Wednesday, February 26, 2014

Nyquil Dreams

Apparently deriving some sort of inspiration from the recent Winter Olympics (which I did not watch), the other night I dreamed that I competed in them. I've been taking Nyquil at night in an attempt to subdue the cold I've had for the past 437 days (give or take) and let me just say that I've been having some very strange dreams. My husband refuses to take Nyquil. I have no idea why. I mean, aside from the weird dreams, I've been sleeping GREAT. When I ask him about it, he doesn't seem to be able to articulate why he won't take it. Last night he was coughing so hard that he moved from our bedroom to the couch in the middle of the night. I guess he didn't want to disturb me but I mean to tell you that I was in a near-coma. I think that taking Nyquil is probably the equivalent of drinking a shot of brandy with an aspirin floating in it.

Anyway, about that dream.  You're probably wondering in which sport I competed.  Swimming.  Yes, that's right. I competed in swimming at the Winter Olympics. I didn't have to do anything to qualify for my spot. I just had to fill out a sign-up sheet. Some of the swimming events were already full, so I signed up for the 600 yard event. Yes, I know that swimming distances are not actually calculated in yards, but apparently my sub-conscious does not.  I'm guessing that it (my dream brain) selected 600 yards based on my pure hatred for the 600-yard dash when I was a kid.  We had to take a physical fitness test at school each year and the 600-yard dash was one of the tests . . . although in my case there was nothing very dash-y about it.  I think I usually just jogged around the track for a bit and then walked the rest of the way.

In my dream, I arrived at the event, which was held in a murky pool that had a lot of trees around. There were a few dead leaves floating in the green water. It didn't feel very Olympics-ish. I should also take this opportunity to mention that I can't really swim. I mean, I love to swim and I can swim, but I never took swimming lessons as a kid and never learned any formal strokes or anything like that.  When I swim at hotels and stuff, I just kind of paddle my way from one end of the pool to the other, swimming either backward or forward. I've never really been terribly concerned about my lack of swimming skills. You see, I have big boobs and the odds of me drowning are pretty slim.  Anyway, back to the dream.  As far as I can recall, I didn't actually do any training in order to compete in this event at the Olympics.  As I looked out into the pool, which just had two lanes, it occurred to me that I wasn't sure whether the length of the pool was 600 yards or if I'd have to swim across once, do one of those fancy turn-flip things, and then swim back the other way to complete the other half of the race.  I decided I'd better watch the next person who swam to find out.  She jumped in and swam across, but just as she approached the far end of the pool, she had to dodge a little girl who was already swimming in the pool.  The little girl wasn't competing in the Olympics like we were - she was just cooling off on a hot day (in Russia, during the Winter Olympics). So, I think the competitive swimmer was disqualified because she couldn't finish the race.  She seemed really frustrated.

Right about then, Tim Gunn walked out, stood on the pool's edge, and made an announcement that one lane was for women and the other was for men and if you used the wrong one you WOULD BE DISQUALIFIED.  This made me even more nervous.  I sat on the edge of the pool with another athlete. She said, "I'd better take this out before I compete."  She then reached up and cut a braided extension out of her hair.  It was purple and blue. She set the braid on the ledge of the pool, right between us. It began slithering towards me across the wet concrete. Alarmed, I got up and backed away.  And then my alarm went off.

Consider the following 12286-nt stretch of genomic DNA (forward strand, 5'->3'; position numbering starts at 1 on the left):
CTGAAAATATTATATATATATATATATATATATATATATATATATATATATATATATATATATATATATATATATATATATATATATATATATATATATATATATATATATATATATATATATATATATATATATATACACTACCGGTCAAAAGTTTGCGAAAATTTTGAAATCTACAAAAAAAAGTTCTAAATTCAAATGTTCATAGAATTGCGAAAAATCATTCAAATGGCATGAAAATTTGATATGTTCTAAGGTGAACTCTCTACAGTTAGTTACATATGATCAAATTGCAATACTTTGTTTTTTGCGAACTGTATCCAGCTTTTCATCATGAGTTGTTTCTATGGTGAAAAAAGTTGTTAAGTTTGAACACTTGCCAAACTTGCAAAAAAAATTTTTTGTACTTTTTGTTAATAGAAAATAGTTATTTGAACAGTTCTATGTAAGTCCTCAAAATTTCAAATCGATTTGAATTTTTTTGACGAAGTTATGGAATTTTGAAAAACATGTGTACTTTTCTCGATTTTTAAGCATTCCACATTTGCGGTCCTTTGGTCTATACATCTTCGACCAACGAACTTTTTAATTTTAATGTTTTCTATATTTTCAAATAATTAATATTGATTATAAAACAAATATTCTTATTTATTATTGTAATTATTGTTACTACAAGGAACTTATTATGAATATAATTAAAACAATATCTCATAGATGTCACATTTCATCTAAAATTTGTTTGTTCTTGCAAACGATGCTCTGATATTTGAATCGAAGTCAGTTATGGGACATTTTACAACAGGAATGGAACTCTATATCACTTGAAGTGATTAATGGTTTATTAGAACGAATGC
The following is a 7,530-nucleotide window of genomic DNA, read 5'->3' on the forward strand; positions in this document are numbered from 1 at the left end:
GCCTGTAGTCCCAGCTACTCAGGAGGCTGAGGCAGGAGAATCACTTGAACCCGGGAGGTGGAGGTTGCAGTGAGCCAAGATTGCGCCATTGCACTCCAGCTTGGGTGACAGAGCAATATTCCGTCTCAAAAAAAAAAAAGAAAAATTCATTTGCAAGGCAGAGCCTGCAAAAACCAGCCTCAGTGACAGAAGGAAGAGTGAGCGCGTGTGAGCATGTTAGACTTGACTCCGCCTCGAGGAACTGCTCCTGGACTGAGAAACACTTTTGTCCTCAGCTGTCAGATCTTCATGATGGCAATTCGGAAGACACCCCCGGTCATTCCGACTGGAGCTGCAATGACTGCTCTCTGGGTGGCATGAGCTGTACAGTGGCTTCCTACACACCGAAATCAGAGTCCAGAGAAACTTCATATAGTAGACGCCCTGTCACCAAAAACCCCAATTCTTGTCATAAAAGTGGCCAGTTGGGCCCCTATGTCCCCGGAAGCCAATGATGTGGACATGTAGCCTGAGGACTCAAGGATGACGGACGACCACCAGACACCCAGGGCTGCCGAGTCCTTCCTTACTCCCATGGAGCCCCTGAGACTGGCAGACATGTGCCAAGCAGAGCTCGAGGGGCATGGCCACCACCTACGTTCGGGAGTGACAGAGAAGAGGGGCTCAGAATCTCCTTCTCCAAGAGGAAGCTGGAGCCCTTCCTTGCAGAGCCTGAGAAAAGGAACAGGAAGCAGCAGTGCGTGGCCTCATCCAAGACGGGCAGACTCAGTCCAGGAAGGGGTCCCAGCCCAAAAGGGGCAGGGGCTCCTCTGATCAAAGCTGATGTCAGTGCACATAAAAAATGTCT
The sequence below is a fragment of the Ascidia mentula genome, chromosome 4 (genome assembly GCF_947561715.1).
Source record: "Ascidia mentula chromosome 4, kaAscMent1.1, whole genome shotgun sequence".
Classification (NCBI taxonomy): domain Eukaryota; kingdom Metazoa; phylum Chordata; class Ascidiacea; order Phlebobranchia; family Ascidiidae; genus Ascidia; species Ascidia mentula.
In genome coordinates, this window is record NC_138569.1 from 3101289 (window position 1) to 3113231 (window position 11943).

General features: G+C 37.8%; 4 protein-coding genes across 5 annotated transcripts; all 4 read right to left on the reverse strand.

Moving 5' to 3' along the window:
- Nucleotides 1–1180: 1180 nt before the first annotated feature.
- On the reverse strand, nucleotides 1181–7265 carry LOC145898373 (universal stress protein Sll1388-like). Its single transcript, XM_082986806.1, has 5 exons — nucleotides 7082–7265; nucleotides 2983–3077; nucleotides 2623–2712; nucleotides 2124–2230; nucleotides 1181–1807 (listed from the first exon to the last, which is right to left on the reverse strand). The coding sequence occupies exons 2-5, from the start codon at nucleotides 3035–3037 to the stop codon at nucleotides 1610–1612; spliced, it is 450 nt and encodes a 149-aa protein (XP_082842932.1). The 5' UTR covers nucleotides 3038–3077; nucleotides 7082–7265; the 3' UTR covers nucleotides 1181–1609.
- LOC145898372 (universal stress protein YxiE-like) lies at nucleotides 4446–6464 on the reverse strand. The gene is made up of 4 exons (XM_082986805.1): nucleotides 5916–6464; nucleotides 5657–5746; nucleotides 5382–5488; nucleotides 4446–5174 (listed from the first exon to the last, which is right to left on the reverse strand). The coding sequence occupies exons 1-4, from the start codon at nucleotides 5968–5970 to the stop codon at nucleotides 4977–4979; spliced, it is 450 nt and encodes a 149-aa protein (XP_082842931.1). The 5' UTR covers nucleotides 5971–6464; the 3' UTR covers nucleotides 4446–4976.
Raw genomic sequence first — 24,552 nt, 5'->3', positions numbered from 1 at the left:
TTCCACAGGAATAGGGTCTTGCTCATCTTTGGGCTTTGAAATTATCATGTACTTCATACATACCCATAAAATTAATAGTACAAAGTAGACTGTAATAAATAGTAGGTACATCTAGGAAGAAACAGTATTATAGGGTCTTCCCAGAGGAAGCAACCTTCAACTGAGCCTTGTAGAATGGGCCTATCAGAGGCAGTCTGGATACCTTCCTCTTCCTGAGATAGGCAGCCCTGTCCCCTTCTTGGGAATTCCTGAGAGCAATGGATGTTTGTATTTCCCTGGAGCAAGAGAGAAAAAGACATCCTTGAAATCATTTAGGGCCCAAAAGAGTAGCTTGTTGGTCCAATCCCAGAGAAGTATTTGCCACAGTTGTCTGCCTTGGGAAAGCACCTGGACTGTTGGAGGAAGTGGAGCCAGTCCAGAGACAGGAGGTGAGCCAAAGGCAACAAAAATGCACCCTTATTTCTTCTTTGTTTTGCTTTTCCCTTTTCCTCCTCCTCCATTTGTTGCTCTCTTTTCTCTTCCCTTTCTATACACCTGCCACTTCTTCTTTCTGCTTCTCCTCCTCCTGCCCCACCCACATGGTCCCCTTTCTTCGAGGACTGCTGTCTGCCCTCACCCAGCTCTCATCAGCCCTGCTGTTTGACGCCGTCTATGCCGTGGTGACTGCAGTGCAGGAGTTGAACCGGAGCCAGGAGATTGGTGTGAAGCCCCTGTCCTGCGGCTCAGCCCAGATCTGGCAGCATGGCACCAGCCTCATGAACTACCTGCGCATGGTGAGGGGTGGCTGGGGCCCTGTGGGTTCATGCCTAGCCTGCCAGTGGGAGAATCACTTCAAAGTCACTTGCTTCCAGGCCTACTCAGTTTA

I never got to earn a medal for my country.

Saturday, February 22, 2014

What are the topics we're supposed to avoid discussing?

Oh yeah, politics and religion. Let's go with religion. 

A while back, The Oatmeal posted a comic called "How to Suck at Your Religion."  Matthew Inman is very sharp, very funny, and very perceptive. Also super cute but that's beside the point. I have read his comic called "My dog: the paradox" at least ten times and still laugh every single time. Either the comic is very good or I'm very simple-minded and have no short-term memory.

The religion comic stuck with me because it rings true, at least for me. I am very careful not to force my religious beliefs on my daughter (a point Inman makes in the comic). I do take her to church with me every Sunday, but I tell her regularly that she's free to choose her path when she is older. One good thing (well, there are many good things) about being a Unitarian Universalist is that our religious education programs teach children about many religions. We don't pretend that they don't exist or that they are "wrong." In fact, our religion draws from Judeo-Christian traditions.

I also try very hard not to mock or to make light of anyone else's religious beliefs (another point made in the comic). It's hard not to wonder about folks who attend the Westboro Baptist Church, though. What bible have those people been reading?  People do some pretty awful things in the name of religion. Warren Jeffs, anyone?

Tomorrow, I am coordinating the worship service at my church. We don't have a regular pastor at this time, so I am part of a committee that brings in speakers and coordinates the services. We also facilitate the services, meaning that we stand up at the front of the sanctuary and announce the hymns, read announcements, etc. For tomorrow's service, I am excited to welcome a Catholic priest who also happens to be an art professor. He's going to show us images of art and talk about how art results in outreach and action. The topic reminds me of the art history classes I took in college - I loved them! If I thought any employer would have been willing to pay me to look at art, I would have taken nothing but art history classes. I also can't find an employer who will pay me just to pet doggies. But, I digress. I guess my point is that I think it's very cool that even though I am not Catholic, a priest can nonetheless add some value to my personal spiritual journey.